This is the second post of a series on Soul Friendships. The previous post is Soul Friend with God.
It is impossible for any relationship to develop without time together.
I have a seven-month-old granddaughter who lives in California–and I live in Texas. (It’s simply wrong when grandchildren live that far away.) Just last week my husband and I visited her and her family after a three month period. The first day she was terrified when I looked at her. On the second day she smile and tolerated me. The third day she warmed up enough to let me hold her as long as Mommy was near. By the morning we left, she was comfortable enough to play in the room with me alone.
Only by proximity and time did she begin to trust me enough to lose her fear.
Other relationships are similar. Somewhere we bump into someone as we work, play, volunteer, parent, or worship. Only time and proximity allow us to overcome the fear of intimacy. What if I don’t really enjoy her? What is she is too needy? What if she tells people what I say? Can I risk deliberate time with her and not be sorry later?
Building deeper friendships requires that we take a risk and deliberately spend time alone with someone that may allow us to become buddies.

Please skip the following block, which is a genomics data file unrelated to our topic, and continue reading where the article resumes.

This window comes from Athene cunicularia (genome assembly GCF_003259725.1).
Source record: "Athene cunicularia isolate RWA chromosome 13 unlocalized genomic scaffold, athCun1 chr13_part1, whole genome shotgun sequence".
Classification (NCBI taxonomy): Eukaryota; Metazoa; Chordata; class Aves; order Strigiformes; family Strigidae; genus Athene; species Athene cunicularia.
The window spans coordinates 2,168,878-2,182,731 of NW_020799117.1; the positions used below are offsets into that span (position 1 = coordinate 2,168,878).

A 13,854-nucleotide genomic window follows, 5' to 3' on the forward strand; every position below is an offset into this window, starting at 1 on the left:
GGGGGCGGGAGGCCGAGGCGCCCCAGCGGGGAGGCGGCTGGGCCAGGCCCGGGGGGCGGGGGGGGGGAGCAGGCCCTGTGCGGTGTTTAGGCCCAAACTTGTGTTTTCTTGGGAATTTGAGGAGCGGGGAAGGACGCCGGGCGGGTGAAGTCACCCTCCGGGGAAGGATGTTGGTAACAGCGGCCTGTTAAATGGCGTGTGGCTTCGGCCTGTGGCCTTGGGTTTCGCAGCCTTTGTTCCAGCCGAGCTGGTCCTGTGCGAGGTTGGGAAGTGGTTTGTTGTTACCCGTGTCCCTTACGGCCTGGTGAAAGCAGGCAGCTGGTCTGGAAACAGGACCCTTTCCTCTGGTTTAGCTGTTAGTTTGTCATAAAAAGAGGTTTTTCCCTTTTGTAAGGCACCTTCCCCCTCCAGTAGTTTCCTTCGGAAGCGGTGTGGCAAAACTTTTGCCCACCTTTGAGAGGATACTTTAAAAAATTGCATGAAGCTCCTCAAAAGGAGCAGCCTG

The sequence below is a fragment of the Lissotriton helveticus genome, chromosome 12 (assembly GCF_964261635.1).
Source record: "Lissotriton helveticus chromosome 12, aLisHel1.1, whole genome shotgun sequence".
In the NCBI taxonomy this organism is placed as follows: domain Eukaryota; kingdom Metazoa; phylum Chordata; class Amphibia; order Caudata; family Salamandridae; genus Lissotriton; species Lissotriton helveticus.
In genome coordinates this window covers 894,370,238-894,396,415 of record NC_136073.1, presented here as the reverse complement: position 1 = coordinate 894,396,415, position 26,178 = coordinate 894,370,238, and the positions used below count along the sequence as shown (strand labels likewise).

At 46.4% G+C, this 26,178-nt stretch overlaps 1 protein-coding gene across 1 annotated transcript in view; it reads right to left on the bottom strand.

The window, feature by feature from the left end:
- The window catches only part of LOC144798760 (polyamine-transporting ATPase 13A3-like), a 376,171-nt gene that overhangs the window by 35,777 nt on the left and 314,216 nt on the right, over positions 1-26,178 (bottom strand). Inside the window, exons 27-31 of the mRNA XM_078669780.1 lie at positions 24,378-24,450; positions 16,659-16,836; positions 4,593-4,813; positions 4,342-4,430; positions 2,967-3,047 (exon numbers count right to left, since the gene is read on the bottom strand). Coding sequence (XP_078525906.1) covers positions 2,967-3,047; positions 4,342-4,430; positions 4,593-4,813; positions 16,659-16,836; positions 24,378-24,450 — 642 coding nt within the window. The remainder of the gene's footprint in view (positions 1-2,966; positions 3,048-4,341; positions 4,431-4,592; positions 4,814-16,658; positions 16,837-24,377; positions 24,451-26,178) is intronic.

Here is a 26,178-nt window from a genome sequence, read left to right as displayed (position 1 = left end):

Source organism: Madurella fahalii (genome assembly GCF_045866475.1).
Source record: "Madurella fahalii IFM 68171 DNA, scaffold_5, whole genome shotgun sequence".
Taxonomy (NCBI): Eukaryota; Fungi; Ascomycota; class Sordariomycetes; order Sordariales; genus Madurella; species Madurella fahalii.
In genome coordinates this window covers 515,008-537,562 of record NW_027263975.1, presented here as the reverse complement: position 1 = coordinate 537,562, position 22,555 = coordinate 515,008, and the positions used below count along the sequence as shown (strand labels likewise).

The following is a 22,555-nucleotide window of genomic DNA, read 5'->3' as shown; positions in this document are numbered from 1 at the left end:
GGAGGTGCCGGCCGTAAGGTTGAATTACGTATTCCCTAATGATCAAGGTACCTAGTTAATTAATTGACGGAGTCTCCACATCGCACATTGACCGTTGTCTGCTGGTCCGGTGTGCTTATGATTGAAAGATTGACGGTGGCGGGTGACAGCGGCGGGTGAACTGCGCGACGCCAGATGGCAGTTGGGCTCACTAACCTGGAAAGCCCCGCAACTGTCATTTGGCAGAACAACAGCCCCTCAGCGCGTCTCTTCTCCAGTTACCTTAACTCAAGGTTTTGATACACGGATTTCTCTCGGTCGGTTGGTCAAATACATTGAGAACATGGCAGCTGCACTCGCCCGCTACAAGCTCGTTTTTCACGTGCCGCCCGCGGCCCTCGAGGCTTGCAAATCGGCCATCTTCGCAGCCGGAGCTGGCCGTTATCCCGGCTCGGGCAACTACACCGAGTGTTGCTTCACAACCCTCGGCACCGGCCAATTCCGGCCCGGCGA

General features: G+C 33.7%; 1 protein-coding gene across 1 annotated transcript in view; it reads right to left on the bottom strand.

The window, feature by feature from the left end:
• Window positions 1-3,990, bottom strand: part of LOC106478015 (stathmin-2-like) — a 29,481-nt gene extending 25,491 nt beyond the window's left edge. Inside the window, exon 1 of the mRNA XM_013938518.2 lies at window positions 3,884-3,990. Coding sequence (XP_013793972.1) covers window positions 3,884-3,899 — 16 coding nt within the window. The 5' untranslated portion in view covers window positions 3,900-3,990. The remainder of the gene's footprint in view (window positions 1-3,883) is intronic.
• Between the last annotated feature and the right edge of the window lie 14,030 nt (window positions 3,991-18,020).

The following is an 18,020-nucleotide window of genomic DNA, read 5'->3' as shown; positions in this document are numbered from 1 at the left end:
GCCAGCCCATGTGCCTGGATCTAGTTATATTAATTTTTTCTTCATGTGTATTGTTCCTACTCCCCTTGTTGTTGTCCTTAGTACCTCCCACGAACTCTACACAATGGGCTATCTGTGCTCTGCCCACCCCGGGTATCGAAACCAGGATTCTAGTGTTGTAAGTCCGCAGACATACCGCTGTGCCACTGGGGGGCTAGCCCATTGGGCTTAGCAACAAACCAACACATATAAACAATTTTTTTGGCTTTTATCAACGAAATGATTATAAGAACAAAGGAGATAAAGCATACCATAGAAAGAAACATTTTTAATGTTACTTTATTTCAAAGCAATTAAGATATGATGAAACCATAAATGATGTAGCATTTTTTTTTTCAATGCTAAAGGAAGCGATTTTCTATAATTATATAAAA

But a soul friend isn’t just a buddy but an intimate.
The only road there is a lot of shared time knowing each other and developing enough trust to reveal who we really are inside.
Many of us don’t trust God enough to spend time with him. We fear that he is angry at us. We picture him as a critical and demanding judge. Instead of seeing him as our loving Father who wants us to run to him with our hurts and mistakes, we stand back and try to fix ourselves and deal with our shame. We don’t really believe the promise that says, “If we confess our sins, he is faithful and just to forgive us our sins and to cleanse us from all unrighteousness” (1 John 1:9).
We stand back instead of drawing near: “Since then we have a great high priest who has passed through the heavens, Jesus, the Son of God, let us hold fast our confession. For we do not have a high priest who is unable to sympathize with our weaknesses, but one who in every respect has been tempted as we are, yet without sin. Let us then with confidence draw near to the throne of grace, that we may receive mercy and find grace to help in time of need,” (Heb. 4:14-16).
Enjoying a soul friendship with God involves getting to know him over time to the point where we trust him and want to share everything with him.
God is very gracious and patient as we grow to know him. He gives us time to grow in relationship with him. He isn’t legalistically grading us on a learning curve as to how long it takes us to reach intimacy with him. We are the ones who do that.
So whether you seek a soul friendship with God or with others, an investment of time together is the only way forward. Invest time with God and others today!